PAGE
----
Take a close look at the list:

  1. haughty eyes
  2. a lying tongue
  3. hands that shed innocent blood
  4. a heart that devises wicked plans
  5. feet that make haste to run to evil
  6. a false witness who breathes out lies
  7. one who sows discord among brothers

Not exactly a jaw-dropping, eye-popping list of sins. We expect to see a murderer’s row of life-sentence-worthy crimes. But instead, we read a rather bland list of pedestrian-sounding sins that just about everyone on earth has been guilty of at one time or another. The only one of the seven that seems worthy of inclusion is number 3. It describes those who take life without cause.

But all the rest appear to be rather innocuous. But Solomon states to God hates them all equally and vehemently. Only one seems to be what we would classify as worthy of hate, because it involves the taking of an innocent person’s life. But Solomon is showing that, in God’s eyes, all of these things are equally hated because they are all detestable to Him. He hates the pride in our lives as much as He does the taking of innocent life. They are both in violation of His law, and He hates them because He is holy and righteous.

His anger is His reaction to the breaking of His perfect law. As a just judge, He must deal with them rightly and righteously. Solomon is fully aware that his God hates sin and he wants his sons to know it as well. So, he warns them that these kinds of things are abhorrent and offensive to God. They are not to be tolerated, played with, excused, or minimized.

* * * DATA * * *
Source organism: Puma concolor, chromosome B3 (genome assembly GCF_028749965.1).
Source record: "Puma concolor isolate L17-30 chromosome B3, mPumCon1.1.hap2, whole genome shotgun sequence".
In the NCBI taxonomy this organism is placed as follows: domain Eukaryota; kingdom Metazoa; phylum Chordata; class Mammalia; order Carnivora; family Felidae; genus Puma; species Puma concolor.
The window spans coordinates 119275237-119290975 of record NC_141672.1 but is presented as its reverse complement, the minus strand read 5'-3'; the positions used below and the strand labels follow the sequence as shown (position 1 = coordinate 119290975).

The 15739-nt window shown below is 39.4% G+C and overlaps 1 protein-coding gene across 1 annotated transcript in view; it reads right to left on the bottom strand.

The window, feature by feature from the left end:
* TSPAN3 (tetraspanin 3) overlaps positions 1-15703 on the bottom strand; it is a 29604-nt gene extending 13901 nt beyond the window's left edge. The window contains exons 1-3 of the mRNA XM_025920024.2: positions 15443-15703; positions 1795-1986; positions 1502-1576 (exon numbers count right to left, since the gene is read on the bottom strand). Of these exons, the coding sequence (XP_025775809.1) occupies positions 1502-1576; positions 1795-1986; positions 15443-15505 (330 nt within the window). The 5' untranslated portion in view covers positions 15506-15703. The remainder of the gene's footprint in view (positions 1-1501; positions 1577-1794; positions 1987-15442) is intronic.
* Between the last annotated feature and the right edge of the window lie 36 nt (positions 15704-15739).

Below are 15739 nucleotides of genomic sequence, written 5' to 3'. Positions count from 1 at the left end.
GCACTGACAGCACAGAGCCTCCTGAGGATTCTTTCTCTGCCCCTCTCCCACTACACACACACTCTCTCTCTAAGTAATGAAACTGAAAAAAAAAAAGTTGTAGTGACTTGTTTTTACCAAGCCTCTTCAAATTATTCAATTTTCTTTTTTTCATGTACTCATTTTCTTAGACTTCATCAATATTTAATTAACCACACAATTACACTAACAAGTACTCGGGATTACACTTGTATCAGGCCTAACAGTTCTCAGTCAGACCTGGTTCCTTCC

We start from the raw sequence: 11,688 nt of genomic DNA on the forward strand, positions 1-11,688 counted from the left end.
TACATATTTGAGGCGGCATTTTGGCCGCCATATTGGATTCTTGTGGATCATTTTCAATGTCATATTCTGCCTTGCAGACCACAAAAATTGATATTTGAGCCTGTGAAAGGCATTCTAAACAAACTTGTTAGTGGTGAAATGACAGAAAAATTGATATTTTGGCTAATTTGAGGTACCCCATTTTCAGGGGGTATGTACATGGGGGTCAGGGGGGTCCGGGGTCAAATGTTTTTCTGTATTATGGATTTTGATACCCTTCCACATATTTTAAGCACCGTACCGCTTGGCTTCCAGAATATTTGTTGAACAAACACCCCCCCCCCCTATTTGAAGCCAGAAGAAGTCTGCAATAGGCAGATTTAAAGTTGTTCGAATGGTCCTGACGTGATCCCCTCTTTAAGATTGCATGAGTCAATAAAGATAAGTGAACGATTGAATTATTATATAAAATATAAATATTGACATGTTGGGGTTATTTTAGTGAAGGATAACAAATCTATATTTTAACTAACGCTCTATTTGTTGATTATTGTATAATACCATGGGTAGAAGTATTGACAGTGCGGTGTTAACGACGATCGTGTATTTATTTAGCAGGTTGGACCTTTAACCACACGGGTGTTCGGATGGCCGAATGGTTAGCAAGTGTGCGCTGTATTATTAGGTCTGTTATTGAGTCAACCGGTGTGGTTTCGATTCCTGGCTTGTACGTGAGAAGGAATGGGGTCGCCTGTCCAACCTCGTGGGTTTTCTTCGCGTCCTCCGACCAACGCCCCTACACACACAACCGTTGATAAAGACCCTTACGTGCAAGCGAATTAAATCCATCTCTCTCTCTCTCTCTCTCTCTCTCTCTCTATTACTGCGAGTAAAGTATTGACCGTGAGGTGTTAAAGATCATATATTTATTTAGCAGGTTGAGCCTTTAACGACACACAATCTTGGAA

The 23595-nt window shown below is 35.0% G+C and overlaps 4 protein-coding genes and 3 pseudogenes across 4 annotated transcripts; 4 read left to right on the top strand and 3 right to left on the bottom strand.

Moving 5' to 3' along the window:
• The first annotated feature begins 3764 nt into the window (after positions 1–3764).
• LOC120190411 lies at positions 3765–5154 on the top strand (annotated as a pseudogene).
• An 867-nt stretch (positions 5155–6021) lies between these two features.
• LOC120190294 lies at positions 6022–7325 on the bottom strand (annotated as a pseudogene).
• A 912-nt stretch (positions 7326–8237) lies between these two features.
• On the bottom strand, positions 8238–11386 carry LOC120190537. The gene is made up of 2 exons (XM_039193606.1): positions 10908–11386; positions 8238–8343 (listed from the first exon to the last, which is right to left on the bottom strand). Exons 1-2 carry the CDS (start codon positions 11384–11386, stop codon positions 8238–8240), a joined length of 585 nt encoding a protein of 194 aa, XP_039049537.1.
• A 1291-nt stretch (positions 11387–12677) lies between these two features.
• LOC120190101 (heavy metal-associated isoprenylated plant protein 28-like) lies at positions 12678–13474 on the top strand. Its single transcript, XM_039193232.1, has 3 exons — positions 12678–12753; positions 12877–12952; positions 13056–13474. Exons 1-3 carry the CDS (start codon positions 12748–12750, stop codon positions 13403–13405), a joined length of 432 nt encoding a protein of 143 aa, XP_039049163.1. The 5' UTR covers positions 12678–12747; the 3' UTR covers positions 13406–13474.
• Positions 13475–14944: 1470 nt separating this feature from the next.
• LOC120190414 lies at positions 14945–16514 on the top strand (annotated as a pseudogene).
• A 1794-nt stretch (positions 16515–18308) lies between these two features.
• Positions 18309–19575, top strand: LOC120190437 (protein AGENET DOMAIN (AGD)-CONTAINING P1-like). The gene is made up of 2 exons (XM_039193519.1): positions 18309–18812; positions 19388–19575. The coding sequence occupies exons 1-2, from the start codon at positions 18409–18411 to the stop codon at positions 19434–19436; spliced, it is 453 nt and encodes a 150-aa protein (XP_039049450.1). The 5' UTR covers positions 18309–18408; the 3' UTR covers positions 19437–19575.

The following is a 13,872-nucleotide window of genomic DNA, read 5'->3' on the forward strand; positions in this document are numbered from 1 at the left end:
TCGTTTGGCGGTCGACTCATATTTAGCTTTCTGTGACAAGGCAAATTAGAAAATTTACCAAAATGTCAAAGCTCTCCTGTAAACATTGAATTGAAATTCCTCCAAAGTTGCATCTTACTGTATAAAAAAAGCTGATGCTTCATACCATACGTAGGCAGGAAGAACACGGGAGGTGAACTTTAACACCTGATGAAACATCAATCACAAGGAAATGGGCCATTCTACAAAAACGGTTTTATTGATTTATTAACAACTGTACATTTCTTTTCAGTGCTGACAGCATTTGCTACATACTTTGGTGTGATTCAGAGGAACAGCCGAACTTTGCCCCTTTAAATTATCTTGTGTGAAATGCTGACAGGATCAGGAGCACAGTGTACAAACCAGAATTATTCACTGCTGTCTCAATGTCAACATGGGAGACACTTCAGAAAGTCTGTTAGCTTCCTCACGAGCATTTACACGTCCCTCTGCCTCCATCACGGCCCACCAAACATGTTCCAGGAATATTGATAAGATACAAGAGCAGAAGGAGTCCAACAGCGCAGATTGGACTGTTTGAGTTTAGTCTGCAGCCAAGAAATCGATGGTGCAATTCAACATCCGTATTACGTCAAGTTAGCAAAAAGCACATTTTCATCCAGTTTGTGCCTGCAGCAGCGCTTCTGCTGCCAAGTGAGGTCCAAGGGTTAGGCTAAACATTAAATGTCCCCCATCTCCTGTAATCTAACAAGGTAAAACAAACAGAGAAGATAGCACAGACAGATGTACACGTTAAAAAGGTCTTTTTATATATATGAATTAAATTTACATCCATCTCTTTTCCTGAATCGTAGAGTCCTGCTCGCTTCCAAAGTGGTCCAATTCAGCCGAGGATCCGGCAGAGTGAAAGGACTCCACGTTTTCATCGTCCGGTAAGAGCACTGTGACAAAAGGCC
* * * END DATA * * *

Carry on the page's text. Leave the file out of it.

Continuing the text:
When we see the pride in our lives, we must remind ourselves that God hates it. When we lie, we must remember that God loathes it. When we find ourselves thinking about doing anything that God deems wrong, we must never forget that God hates it. The sad reality is that many of us do these things without thinking at all. They are second nature to us. But God will not wink at it or ignore it like we do. His holy character will not allow it. He hates them because He knows that they are destructive and each of them is really an assault on His sovereignty over our lives. He wants us to learn to hate what He hates and love what He loves. He wants us to know Him well enough that we share His heart. He wants us to get to the point in our relationship with Him that what He abhors, we too abhor.

What makes Solomon’s list so interesting is that it contains so many sins that we each commit on a regular basis: Pride, lying, slander, evil thoughts, a love of sin, and the spreading of discord. We all stand guilty as charged. So, Solomon is not describing the life of the serial murderer or hardened criminal. He is letting his sons know that these kinds of attitudes and actions stand in opposition to the will of God for their lives. From the smallest sin to the greatest, God hates them all because they each violate His will and bring sorrow to His heart. They are not what He intended for His children. So, we are to develop a hatred for them that matches that of God. We are to learn to hate what he hates. And notice that this list is self-focused, not other-oriented. Solomon is not suggesting that his sons hate all those who do these things. No, he is pleading with his sons to hate the sin so that they will not embrace it in their own lives.

Recognizing that God has high standards and a zero tolerance for these things is key to wanting to work hand-in-hand with the Holy Spirit to see them removed from our lives. Our cry becomes the cry of David, “Create in my a clean heart, O God. Renew a loyal spirit within me” (Psalm 51:10 NLT).